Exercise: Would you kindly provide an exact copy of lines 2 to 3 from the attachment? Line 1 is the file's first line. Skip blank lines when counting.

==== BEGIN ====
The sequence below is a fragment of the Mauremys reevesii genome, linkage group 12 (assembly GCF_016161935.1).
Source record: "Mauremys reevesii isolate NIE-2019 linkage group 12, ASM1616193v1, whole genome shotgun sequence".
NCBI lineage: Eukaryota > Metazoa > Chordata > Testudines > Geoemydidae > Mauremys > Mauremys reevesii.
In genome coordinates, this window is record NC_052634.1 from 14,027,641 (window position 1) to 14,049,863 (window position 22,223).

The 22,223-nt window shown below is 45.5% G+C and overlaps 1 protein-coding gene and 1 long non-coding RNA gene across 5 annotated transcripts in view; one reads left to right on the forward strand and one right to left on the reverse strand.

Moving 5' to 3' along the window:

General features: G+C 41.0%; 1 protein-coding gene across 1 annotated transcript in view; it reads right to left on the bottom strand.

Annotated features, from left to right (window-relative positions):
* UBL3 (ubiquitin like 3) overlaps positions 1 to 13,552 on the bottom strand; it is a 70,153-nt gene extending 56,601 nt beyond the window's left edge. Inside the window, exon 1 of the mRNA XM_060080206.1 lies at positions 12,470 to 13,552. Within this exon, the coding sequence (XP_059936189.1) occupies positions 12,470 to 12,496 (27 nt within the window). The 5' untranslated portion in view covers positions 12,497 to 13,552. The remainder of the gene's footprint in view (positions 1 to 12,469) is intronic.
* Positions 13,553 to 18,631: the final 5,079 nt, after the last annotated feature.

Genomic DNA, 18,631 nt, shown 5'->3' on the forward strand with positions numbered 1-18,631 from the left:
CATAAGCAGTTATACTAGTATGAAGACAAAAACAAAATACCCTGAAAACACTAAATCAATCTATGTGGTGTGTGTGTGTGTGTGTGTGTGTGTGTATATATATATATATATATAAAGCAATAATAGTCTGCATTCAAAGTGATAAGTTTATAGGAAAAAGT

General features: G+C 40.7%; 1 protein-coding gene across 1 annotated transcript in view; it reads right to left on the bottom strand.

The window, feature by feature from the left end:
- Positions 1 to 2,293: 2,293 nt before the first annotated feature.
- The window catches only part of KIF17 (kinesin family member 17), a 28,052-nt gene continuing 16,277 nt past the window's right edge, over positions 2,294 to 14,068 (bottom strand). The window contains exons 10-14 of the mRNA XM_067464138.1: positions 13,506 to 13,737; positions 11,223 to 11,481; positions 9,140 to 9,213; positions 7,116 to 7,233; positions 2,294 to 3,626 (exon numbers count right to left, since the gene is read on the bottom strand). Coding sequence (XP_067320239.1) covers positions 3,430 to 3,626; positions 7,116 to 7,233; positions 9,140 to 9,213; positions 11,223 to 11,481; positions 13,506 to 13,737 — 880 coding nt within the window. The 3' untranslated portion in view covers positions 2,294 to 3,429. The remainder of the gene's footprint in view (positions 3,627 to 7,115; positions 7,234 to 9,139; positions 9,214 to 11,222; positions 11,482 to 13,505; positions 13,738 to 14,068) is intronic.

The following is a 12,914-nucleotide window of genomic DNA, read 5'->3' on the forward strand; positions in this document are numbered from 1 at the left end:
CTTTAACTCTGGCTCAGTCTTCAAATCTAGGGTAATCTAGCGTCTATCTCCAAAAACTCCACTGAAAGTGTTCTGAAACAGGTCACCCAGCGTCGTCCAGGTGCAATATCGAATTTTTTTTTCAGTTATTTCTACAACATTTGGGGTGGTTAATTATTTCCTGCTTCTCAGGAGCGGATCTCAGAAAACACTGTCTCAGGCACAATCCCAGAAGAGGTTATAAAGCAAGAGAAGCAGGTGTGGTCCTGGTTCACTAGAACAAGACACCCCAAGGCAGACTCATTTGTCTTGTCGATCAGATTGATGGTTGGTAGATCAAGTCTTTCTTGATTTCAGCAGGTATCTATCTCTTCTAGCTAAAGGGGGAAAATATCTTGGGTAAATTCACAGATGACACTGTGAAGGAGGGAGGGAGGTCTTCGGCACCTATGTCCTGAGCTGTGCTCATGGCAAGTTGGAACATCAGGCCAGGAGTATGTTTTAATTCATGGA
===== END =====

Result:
Source record: "Mauremys reevesii isolate NIE-2019 linkage group 12, ASM1616193v1, whole genome shotgun sequence".
NCBI lineage: Eukaryota > Metazoa > Chordata > Testudines > Geoemydidae > Mauremys > Mauremys reevesii.